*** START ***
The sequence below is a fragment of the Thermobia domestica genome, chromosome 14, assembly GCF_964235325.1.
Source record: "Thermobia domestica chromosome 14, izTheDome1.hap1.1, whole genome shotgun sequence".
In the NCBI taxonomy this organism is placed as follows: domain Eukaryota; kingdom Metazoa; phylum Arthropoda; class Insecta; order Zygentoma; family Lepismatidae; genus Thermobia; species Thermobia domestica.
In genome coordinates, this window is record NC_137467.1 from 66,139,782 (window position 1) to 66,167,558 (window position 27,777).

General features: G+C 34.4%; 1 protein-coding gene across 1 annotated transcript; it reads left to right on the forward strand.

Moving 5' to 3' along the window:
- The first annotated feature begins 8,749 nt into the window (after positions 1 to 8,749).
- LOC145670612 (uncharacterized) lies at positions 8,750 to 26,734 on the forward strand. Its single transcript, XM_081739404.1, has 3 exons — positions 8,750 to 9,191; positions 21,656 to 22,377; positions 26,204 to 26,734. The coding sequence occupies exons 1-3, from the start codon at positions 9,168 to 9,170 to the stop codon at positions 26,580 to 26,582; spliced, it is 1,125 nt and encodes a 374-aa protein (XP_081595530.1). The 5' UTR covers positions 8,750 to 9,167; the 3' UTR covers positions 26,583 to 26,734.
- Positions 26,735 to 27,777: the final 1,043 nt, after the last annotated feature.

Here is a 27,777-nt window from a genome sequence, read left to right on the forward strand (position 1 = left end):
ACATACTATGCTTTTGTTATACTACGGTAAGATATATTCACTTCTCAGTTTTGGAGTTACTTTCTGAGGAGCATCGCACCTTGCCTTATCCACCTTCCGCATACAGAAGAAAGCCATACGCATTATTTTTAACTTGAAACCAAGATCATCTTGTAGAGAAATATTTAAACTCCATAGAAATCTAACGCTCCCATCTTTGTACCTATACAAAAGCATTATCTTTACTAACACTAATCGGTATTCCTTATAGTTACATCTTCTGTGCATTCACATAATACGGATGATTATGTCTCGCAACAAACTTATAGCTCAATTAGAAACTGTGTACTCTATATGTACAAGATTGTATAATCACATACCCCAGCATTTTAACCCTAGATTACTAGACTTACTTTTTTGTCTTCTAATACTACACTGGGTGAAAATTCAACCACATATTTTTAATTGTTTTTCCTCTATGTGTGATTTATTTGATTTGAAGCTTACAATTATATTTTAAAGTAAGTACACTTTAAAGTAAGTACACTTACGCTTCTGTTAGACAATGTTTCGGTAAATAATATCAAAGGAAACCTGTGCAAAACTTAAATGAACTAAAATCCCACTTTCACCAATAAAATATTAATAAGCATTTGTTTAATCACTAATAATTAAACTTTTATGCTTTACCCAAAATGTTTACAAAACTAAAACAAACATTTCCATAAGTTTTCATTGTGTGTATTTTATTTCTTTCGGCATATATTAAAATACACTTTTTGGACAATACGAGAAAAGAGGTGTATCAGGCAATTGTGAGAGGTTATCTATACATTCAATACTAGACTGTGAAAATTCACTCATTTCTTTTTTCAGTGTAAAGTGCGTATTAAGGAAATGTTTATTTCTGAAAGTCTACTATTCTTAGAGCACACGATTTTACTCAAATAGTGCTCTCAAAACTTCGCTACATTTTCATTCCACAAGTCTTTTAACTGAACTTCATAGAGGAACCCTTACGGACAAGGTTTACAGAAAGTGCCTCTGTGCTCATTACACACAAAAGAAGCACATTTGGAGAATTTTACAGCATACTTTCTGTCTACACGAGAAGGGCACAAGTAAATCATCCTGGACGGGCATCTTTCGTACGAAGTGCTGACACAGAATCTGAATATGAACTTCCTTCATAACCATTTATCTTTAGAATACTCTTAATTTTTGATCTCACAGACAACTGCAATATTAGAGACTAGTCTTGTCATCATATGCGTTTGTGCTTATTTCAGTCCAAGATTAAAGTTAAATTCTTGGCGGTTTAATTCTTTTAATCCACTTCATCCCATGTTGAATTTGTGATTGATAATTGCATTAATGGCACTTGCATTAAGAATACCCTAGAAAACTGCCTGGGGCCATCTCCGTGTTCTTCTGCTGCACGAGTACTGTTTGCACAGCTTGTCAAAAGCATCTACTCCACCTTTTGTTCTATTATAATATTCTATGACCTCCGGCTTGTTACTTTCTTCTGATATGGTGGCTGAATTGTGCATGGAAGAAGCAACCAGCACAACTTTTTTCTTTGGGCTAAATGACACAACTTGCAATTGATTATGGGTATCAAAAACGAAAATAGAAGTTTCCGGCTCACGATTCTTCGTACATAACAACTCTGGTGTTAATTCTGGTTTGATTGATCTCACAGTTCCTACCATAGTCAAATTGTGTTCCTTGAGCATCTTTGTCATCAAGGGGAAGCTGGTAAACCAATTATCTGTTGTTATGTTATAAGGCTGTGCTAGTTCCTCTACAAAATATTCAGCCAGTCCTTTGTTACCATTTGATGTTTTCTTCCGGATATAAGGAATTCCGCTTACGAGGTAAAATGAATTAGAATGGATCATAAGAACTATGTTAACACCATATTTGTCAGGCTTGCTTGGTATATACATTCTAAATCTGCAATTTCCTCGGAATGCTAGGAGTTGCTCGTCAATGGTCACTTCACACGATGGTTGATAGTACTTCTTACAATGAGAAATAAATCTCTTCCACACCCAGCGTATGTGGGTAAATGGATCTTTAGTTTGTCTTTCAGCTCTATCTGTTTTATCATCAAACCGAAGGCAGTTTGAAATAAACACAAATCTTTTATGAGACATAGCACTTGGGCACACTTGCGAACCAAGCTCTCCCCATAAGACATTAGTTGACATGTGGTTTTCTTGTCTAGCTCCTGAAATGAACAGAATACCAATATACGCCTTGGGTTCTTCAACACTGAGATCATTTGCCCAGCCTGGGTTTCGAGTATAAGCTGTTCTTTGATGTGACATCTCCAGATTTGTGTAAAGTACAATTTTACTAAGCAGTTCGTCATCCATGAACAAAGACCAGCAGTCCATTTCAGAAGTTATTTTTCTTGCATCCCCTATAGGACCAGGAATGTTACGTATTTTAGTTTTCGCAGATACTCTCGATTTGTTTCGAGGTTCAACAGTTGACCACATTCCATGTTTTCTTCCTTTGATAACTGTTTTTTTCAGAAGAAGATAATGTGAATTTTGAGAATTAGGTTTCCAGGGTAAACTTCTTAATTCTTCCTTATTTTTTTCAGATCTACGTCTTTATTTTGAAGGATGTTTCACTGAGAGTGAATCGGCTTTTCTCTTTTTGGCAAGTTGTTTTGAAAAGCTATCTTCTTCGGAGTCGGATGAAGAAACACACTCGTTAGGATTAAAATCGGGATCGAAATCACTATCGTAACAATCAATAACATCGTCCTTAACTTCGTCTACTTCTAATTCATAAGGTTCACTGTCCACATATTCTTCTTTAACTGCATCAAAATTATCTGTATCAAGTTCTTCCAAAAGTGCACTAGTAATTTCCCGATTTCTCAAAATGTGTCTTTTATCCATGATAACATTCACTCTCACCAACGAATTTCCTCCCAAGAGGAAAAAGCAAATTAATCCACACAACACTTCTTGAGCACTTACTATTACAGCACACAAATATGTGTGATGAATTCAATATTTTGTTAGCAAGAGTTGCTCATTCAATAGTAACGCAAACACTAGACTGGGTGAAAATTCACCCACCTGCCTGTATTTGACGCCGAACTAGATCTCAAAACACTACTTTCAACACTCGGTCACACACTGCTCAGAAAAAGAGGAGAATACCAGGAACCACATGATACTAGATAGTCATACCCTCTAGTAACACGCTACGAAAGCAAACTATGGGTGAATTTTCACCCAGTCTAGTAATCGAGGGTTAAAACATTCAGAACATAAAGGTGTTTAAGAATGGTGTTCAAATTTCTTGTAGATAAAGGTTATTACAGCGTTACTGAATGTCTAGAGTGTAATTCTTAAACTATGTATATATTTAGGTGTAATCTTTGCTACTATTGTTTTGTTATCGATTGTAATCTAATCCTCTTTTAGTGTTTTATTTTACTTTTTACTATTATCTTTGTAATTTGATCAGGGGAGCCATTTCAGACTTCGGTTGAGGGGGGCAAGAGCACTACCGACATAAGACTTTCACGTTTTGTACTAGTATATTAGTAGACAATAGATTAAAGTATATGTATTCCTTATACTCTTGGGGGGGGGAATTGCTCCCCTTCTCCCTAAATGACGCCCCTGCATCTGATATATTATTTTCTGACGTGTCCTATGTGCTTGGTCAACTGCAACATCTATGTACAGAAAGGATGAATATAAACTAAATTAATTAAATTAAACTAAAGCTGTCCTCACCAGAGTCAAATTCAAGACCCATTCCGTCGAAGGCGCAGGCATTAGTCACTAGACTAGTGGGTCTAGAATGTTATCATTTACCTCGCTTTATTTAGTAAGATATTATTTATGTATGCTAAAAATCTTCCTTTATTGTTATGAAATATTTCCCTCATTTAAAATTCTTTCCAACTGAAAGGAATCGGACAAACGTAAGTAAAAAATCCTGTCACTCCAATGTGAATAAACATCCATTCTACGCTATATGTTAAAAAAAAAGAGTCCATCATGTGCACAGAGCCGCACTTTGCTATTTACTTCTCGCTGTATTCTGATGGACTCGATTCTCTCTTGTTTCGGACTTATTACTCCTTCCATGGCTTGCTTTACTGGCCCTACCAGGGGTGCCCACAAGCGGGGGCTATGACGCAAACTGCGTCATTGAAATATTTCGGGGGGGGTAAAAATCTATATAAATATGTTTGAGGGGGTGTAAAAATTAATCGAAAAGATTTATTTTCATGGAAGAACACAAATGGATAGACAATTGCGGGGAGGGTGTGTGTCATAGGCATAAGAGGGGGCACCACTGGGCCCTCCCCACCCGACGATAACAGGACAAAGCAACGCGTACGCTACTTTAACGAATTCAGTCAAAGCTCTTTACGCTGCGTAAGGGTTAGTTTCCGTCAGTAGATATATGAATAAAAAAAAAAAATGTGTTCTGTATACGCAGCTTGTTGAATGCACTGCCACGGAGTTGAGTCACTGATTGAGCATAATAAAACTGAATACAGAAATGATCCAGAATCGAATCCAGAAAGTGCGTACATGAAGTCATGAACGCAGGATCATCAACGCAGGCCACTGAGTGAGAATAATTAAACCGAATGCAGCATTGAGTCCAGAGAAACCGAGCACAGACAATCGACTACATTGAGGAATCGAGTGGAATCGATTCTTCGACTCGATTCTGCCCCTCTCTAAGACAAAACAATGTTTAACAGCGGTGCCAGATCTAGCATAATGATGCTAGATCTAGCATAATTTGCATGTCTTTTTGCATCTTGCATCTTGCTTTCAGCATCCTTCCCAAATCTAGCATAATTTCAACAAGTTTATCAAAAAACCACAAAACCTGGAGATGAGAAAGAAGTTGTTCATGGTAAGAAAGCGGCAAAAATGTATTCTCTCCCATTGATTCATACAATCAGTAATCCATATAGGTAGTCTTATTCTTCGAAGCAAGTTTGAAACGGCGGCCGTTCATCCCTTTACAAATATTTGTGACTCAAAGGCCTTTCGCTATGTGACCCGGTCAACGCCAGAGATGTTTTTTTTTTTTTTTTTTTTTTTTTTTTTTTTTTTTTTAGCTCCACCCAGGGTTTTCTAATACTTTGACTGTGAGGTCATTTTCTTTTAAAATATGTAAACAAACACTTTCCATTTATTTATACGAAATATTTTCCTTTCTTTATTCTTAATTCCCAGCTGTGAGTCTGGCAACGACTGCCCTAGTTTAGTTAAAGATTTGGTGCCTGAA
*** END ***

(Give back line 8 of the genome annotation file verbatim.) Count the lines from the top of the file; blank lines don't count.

- LOC145670612 (uncharacterized) lies at positions 8,750 to 26,734 on the forward strand. Its single transcript, XM_081739404.1, has 3 exons — positions 8,750 to 9,191; positions 21,656 to 22,377; positions 26,204 to 26,734. The coding sequence occupies exons 1-3, from the start codon at positions 9,168 to 9,170 to the stop codon at positions 26,580 to 26,582; spliced, it is 1,125 nt and encodes a 374-aa protein (XP_081595530.1). The 5' UTR covers positions 8,750 to 9,167; the 3' UTR covers positions 26,583 to 26,734.